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The story -- based on an Isak Dinesen tale but emerging as very watered-down Chekhov -- concerns a
noblewoman, Vanessa, who awaits the lover she hasn't seen for twenty years. The Anatol who
arrives, announcing the death of his father, is the original lover's son. He proceeds to seduce
and impregnate Vanessa's niece, Erika, and -- as has to happen in these things -- both women
fall for him. Eventually he marries the older woman and goes off to Paris with her leaving Erika
to lose the child she carries and begin her own long wait that completes the circle.
Barber gives this tosh the full spectacular treatment. In New York his score was hailed as 'one
of the most impressive things to appear anywhere since Richard Strauss'. The Austrian press
sneered at its 'chromaticized Puccini, plus a few ounces of Strauss, Wagner and Tchaikovsky
with a shot of Debussy'. The opening sounds like very recognisable Samuel Barber to me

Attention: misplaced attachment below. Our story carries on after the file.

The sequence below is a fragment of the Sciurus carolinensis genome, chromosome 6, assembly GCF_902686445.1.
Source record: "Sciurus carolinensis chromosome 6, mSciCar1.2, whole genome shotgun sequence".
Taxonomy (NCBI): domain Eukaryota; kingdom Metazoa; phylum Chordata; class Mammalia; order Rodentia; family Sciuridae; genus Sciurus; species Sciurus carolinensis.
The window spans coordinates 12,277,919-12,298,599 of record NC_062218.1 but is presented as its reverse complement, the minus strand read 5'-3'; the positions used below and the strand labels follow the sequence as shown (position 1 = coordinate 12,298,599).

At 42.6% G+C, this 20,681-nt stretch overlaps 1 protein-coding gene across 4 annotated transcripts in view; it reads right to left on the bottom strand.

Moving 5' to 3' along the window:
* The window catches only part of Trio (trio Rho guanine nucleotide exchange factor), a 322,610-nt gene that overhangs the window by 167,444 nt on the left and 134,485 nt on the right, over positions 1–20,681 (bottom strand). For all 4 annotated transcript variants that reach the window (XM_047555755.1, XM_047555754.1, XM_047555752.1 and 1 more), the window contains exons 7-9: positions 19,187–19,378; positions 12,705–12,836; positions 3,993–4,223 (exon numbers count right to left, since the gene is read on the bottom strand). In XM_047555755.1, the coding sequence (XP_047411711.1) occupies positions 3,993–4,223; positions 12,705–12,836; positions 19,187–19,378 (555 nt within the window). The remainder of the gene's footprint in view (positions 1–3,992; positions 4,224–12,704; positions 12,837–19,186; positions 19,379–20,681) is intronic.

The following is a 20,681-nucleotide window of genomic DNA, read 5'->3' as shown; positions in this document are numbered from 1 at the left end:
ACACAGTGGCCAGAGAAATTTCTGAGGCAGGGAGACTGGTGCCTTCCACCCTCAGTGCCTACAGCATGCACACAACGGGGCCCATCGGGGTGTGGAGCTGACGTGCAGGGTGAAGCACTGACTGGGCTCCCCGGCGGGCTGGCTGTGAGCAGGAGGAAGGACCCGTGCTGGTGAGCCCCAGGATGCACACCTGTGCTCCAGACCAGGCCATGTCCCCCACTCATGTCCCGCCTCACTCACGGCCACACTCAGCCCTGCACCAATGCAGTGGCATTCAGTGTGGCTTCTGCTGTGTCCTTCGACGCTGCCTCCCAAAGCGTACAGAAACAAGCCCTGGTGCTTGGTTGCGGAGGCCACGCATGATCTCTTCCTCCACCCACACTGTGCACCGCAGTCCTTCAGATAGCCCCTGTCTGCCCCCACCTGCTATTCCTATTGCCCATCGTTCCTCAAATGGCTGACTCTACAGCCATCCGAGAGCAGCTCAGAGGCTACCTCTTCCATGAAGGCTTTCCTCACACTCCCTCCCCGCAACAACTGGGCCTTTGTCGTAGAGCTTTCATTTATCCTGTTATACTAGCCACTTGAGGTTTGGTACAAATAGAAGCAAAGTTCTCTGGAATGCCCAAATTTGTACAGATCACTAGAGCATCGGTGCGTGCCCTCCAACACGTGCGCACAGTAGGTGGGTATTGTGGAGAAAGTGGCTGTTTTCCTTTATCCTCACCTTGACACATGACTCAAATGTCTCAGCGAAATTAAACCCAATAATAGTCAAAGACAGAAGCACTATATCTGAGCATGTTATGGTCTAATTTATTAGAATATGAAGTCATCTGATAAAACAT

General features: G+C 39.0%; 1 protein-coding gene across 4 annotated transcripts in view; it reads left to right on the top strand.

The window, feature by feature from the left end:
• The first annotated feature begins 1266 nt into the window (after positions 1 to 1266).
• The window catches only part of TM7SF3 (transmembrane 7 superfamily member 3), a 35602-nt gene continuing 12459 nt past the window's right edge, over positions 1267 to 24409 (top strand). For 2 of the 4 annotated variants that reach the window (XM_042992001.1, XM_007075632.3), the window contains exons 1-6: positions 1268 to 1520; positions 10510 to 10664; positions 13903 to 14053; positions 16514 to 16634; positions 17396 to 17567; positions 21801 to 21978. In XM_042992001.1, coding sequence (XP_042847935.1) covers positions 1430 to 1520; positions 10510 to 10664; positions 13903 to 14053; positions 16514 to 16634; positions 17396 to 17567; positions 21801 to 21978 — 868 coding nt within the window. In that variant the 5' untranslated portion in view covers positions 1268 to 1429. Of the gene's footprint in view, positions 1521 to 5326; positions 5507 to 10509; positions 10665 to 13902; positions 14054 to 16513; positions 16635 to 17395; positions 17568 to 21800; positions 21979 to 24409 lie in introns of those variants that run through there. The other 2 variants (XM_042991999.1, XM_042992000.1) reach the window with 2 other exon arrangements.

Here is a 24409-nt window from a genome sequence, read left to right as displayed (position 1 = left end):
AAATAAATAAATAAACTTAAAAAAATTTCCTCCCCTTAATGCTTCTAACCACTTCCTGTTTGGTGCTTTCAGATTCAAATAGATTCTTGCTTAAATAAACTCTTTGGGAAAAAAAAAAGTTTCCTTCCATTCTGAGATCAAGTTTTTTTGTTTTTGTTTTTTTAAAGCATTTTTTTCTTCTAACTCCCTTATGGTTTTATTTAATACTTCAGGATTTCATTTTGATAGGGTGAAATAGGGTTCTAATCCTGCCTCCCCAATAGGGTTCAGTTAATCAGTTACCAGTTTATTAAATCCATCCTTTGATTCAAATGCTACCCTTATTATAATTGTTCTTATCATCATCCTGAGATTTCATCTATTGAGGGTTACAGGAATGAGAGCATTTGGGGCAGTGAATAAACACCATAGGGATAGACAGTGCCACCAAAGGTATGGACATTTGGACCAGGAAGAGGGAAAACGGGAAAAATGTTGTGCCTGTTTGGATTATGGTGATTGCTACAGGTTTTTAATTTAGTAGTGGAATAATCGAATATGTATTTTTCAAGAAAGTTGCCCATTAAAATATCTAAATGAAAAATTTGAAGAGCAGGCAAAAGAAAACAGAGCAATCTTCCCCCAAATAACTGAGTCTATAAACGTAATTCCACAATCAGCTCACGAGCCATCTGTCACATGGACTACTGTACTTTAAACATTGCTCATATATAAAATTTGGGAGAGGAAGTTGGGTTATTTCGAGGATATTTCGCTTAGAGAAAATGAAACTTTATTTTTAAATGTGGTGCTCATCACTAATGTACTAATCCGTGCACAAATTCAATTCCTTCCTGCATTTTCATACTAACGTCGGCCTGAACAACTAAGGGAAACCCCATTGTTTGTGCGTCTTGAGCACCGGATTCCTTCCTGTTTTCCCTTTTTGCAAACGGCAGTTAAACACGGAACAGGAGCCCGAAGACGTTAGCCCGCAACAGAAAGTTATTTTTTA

[listen -- CD1 track 1, 0:03-0:56].
Ellen Chickering copes admirably with the dramatic and tender requirements of Vanessa's part and
she does so with intonation that is resolute and sure
[listen -- CD1 track 6, 3:23-4:28]. Andrea Matthews is a very powerful
Erika -- the one who recognises that Anatol is 'incapable of love. His words as easy as his
kisses', but cannot resist his charms
[listen -- CD1 track 9, 2:07-3:23]. Occasionally these two very
decibel-rich voices can become a mite indistinguishable but there is never any doubt about
the engagement with their roles.
Copyright © 5 November 2003
David Wilkins, Eastbourne UK